Tom: Yeah, it’s really good idea. But unfortunately that, you know, I think the, the only moral thing with that is we don’t know the unintended consequences it might have. So while for the moment it looks like there are no consequences to just, uh, increasing the amount of carbon an organism can take that, provides more energy for the next trophic level. So for example, the fish that feed on this plankton, yeah. They’re going to be growing so much stronger and you don’t know what effect that will have because of course it will affect the whole food chain. So maybe everything grows stronger. Fine.
Mitch: Yeah. We don’t, we don’t need that. We talked about sharks before they to be getting stronger screw those guys. If they become any stronger, they’re just gunna start walking.
Tom: Yeah, I mean you get to the point, okay, if everything grew proportionally stronger, great, but what influence does that have on other aspects? So, but that all comes with testing and making sure that everything works, I guess.
Mitch: Yeah. And that’s why the five principles were created was for when you, when they looked at different geoengineering solutions like we’ve talked about, they look at these specific things that could happen and making sure that everybody knows what’s going on.
Tom: Yeah. Have you heard of the origin power process?
Tom: Uh, so there’s really great ted talk by this guy and I think it’s titled If we just get rid of CO2 in the air, will it like stop climate change? Um, obviously the answer was no, but, um, led on to this amazing talk where he created this process all by himself, where if you take natural gas and feed it into a fuel cell, it creates electricity and heat. You can then sell that electricity. So that’s good. And then the heat is used down to is used to break down limestone into lime and CO2. So that sounds a bit odd because he’s creating more CO2 but it’s pure CO2, which is important because it can be used as another source of energy. Or it can be stored very easily and very cheaply under the ground and then the lime and the limestone that you’ve got leftover, um, can is very good for removing CO2 as well. Like limestone naturally absorbs CO2. And it can be released into maybe the ocean to stop acidification.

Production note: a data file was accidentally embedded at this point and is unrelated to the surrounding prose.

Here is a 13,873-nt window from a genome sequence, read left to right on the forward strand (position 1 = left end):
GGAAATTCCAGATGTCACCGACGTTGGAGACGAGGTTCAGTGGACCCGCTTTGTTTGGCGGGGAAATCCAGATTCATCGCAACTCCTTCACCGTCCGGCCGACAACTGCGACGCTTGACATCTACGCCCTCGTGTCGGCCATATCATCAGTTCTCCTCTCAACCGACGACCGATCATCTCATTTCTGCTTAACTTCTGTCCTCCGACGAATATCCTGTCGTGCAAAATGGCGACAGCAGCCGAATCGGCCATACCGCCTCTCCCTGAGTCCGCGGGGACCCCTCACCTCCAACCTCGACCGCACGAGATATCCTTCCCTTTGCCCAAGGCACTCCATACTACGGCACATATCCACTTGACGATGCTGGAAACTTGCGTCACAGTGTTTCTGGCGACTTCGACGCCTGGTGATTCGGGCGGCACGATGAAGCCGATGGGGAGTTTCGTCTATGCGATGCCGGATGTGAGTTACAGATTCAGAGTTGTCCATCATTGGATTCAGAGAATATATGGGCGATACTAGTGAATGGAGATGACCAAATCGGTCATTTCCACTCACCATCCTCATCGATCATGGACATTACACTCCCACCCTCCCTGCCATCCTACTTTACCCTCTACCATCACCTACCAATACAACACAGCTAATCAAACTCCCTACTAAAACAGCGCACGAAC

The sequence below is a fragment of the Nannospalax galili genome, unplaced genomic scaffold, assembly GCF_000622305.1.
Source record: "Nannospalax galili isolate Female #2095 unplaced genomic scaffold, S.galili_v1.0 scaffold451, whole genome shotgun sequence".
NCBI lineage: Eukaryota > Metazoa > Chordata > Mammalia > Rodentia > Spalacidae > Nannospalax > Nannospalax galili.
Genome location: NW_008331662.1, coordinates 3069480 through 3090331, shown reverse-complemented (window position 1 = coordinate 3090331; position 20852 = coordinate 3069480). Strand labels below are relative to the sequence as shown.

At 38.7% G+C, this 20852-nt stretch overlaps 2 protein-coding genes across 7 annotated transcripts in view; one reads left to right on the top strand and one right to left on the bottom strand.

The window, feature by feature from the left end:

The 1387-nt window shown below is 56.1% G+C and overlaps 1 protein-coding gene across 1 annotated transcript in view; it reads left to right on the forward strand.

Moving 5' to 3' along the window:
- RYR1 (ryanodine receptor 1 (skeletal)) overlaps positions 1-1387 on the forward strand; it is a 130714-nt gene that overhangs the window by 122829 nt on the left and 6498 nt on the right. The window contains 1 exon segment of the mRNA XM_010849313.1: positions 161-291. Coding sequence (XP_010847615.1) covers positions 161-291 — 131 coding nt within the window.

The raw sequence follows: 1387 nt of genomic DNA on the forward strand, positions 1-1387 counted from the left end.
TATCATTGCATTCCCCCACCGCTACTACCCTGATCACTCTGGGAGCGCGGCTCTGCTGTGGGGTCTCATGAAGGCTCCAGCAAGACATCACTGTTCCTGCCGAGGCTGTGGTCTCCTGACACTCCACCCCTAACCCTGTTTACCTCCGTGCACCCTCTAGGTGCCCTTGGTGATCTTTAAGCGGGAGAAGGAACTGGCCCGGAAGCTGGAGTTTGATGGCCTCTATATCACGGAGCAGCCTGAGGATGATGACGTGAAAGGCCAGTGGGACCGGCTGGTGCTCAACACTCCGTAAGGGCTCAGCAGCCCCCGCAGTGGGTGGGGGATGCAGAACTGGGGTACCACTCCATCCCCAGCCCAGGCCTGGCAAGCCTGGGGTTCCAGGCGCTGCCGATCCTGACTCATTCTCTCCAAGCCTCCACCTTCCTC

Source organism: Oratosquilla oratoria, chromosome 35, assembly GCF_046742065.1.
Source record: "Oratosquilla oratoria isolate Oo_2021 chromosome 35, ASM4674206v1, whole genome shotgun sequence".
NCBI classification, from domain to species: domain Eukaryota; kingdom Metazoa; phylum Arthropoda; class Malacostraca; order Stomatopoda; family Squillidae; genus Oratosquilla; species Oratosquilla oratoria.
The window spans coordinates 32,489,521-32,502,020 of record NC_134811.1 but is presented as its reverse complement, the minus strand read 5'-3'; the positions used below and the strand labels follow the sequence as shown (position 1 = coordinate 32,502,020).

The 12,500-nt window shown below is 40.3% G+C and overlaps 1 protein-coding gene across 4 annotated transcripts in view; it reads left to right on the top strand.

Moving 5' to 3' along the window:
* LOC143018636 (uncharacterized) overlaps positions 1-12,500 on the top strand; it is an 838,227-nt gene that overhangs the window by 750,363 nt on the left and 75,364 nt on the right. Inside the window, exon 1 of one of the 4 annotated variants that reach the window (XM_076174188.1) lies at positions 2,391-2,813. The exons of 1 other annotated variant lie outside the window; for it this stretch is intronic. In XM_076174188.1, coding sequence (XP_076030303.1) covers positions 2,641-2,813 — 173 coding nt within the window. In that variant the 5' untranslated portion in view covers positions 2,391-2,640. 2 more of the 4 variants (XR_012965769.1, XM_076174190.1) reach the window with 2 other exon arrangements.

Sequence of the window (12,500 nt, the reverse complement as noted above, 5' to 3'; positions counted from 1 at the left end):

Mitch: Yeah, that was, that was one of the goengineering so that that go straight in there. Is a ocean alkalinity enhancement. Where you grind up and disperse limestone and silicates and calcium hydroxide into the ocean.
Tom: Again. But that again is the thing is they don’t know the implications, the extra implications that might have on the environment.
Mitch: To that point though is is the, is it still good? I guess taking in and releasing what is the impact gonna of really seeing pure CO2 can have on the environment? Is that we were saying?
Tom: No because they wouldn’t be releasing the PSCO to, they’d be using a, using it as the burning it or putting it underground. Um, but the act of releasing limestone heavy, lots of limestone into the ocean, to pick up, we don’t know the act, the consequences that might have. But what’s really good about the origin power process. So if you want to produce a kilowatt hour of energy, you create 400 kilograms of carbon into the atmosphere. But with this carbon, with this origin power process, every time you create a kilowatt hour of energy, you remove 600 kilograms of carbon from the atmosphere is carbon negative process. That is a like 120% more than you would be releasing. But instead you’re taking in your. So that was a something, I thought it was really cool, but I guess the truth of the matter is no one can agree on a solution.
Mitch: Yeah. One thing we haven’t talked about during this is nuclear power.
Tom: Okay. Yeah. Yeah.
Mitch: Well going off of using, uh, the power of it and sort of how we produce power. Obviously everybody knows about fossil fuels and how that isn’t sustainable and how we’re moving to more of a nuclear, um, society. And over the recent years, sort of the stigmatism about nuclear being awful and terrible has moved away because it’s become safer. Obviously there are have been some tragic events in the past to do with nuclear. Um, but we’re moving away from that. Um, and then moving to a quite a safer environment to do nuclear. But along with just being a safe environment, there have been recent um, developments in the technological aspect of nuclear. So it’s not just the standard. There is one way of doing it. This is how they do, they make it, make it more efficient. They are looking at, um, new ways of doing it that are better for the world, use less resources and a safer, so a global organization, I think it’s like there’s eight to now, she knows more than that. I think there’s like 10 different countries that come together that formed this organization called ITER, like the international technical logical something research. I think it’s like a very international technological environmental research (International Thermonuclear Experimental Reactor…. actually) possibly. Um, they’re currently building a liquid fluoride Thorium reactor in the south of France and